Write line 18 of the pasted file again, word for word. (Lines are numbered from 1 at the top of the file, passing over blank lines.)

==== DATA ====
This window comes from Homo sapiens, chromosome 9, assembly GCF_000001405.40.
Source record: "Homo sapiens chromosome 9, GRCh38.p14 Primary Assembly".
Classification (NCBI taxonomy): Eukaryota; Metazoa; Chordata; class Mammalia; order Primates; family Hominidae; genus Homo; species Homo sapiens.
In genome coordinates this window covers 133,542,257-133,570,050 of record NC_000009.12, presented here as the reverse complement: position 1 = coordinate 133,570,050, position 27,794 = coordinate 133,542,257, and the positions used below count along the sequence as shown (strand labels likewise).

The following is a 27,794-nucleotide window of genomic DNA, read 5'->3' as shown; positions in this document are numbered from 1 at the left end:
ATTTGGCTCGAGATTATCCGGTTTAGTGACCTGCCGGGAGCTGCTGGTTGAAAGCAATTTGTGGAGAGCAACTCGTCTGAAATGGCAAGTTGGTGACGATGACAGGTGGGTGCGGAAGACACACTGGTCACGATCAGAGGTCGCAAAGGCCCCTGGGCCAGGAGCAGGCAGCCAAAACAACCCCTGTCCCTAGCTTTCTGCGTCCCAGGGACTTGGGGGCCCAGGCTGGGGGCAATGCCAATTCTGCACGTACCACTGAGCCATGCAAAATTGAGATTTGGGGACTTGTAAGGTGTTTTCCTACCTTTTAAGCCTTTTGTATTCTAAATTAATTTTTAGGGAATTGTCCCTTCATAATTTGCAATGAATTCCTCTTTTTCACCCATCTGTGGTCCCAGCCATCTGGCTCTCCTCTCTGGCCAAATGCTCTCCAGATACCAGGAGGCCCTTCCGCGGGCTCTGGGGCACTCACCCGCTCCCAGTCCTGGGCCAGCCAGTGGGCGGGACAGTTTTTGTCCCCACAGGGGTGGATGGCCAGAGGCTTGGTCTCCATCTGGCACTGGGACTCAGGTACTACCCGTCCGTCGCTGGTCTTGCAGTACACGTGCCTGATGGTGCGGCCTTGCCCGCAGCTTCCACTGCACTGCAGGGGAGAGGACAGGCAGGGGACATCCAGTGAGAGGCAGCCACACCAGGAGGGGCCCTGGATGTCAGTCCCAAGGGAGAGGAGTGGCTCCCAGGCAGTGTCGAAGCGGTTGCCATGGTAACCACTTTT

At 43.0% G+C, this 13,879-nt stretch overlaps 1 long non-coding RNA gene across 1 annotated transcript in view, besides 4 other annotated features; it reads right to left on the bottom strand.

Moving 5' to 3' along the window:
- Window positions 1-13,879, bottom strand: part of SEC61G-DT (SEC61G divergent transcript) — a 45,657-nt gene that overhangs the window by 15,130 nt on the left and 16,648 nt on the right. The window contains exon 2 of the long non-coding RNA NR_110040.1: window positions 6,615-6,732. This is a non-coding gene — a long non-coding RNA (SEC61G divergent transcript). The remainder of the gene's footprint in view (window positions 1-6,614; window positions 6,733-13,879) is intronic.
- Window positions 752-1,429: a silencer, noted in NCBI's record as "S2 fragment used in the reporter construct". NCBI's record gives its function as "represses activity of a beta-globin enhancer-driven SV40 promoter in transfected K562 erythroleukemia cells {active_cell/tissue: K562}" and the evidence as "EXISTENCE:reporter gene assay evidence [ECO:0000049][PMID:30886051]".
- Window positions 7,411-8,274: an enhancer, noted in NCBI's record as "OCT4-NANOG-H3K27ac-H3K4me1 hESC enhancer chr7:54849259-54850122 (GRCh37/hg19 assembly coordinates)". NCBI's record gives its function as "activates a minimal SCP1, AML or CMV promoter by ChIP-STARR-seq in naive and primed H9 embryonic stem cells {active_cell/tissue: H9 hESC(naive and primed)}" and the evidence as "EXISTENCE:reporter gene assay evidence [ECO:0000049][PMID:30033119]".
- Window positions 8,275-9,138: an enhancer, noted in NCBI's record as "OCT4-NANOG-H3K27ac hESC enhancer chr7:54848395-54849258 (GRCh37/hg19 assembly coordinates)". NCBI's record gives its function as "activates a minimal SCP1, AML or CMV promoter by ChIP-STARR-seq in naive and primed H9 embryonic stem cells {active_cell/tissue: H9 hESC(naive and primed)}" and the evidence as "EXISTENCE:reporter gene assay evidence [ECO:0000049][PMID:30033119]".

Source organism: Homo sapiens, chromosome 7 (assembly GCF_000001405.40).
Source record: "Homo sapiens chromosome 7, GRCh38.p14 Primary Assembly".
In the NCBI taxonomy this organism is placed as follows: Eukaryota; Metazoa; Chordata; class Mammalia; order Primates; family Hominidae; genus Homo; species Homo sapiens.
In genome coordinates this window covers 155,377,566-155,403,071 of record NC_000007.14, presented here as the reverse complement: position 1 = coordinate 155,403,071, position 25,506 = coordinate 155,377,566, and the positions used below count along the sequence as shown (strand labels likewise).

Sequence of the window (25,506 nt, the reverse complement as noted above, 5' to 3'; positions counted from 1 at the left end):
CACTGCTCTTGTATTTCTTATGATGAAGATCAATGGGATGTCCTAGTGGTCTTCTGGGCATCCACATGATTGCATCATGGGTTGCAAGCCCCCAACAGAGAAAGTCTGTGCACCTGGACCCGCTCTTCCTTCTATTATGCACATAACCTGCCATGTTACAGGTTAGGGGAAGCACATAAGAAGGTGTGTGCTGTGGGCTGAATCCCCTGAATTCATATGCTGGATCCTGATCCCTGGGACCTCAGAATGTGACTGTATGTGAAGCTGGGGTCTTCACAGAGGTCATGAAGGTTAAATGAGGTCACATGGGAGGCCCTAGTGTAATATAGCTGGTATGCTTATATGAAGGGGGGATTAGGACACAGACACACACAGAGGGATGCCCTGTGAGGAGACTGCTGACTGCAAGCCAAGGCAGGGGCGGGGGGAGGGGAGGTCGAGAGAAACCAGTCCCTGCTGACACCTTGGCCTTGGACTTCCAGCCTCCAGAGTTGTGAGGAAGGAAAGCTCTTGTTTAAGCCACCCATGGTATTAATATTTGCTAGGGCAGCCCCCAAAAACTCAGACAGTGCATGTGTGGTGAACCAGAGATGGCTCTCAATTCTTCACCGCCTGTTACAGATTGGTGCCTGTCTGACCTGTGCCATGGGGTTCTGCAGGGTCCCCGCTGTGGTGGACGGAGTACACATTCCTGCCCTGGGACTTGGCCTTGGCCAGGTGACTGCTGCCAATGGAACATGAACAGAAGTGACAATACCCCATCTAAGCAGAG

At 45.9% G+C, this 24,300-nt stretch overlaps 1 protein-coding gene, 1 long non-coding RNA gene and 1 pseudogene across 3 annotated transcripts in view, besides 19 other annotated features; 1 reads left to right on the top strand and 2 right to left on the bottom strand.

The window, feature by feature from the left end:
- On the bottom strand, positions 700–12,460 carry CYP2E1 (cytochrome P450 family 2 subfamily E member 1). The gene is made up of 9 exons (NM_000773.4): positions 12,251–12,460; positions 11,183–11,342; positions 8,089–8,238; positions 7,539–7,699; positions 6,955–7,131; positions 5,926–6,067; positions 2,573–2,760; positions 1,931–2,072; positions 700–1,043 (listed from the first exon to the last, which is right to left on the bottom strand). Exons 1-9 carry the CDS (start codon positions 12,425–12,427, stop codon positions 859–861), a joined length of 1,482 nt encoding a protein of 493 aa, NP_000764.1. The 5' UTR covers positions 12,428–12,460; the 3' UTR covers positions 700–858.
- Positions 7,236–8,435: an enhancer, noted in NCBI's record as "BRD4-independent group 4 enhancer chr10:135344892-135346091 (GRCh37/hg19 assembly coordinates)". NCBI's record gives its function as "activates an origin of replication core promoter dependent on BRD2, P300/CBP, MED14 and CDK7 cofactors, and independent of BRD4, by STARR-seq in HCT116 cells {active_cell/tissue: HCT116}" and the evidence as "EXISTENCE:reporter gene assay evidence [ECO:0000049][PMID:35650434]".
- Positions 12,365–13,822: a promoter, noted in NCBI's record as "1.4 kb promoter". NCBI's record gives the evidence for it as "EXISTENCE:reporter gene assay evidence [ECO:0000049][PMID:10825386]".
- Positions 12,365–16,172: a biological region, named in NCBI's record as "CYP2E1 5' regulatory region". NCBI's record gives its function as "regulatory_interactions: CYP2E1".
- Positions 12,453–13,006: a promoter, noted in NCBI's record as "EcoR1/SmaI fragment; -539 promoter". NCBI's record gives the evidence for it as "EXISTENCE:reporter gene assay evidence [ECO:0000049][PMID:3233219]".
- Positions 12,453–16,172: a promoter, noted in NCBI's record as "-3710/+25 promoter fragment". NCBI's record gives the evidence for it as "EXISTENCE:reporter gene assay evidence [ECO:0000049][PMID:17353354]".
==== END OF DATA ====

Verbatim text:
CACTGCTCTTGTATTTCTTATGATGAAGATCAATGGGATGTCCTAGTGGTCTTCTGGGCATCCACATGATTGCATCATGGGTTGCAAGCCCCCAACAGAGAAAGTCTGTGCACCTGGACCCGCTCTTCCTTCTATTATGCACATAACCTGCCATGTTACAGGTTAGGGGAAGCACATAAGAAGGTGTGTGCTGTGGGCTGAATCCCCTGAATTCATATGCTGGATCCTGATCCCTGGGACCTCAGAATGTGACTGTATGTGAAGCTGGGGTCTTCACAGAGGTCATGAAGGTTAAATGAGGTCACATGGGAGGCCCTAGTGTAATATAGCTGGTATGCTTATATGAAGGGGGGATTAGGACACAGACACACACAGAGGGATGCCCTGTGAGGAGACTGCTGACTGCAAGCCAAGGCAGGGGCGGGGGGAGGGGAGGTCGAGAGAAACCAGTCCCTGCTGACACCTTGGCCTTGGACTTCCAGCCTCCAGAGTTGTGAGGAAGGAAAGCTCTTGTTTAAGCCACCCATGGTATTAATATTTGCTAGGGCAGCCCCCAAAAACTCAGACAGTGCATGTGTGGTGAACCAGAGATGGCTCTCAATTCTTCACCGCCTGTTACAGATTGGTGCCTGTCTGACCTGTGCCATGGGGTTCTGCAGGGTCCCCGCTGTGGTGGACGGAGTACACATTCCTGCCCTGGGACTTGGCCTTGGCCAGGTGACTGCTGCCAATGGAACATGAACAGAAGTGACAATACCCCATCTAAGCAGAG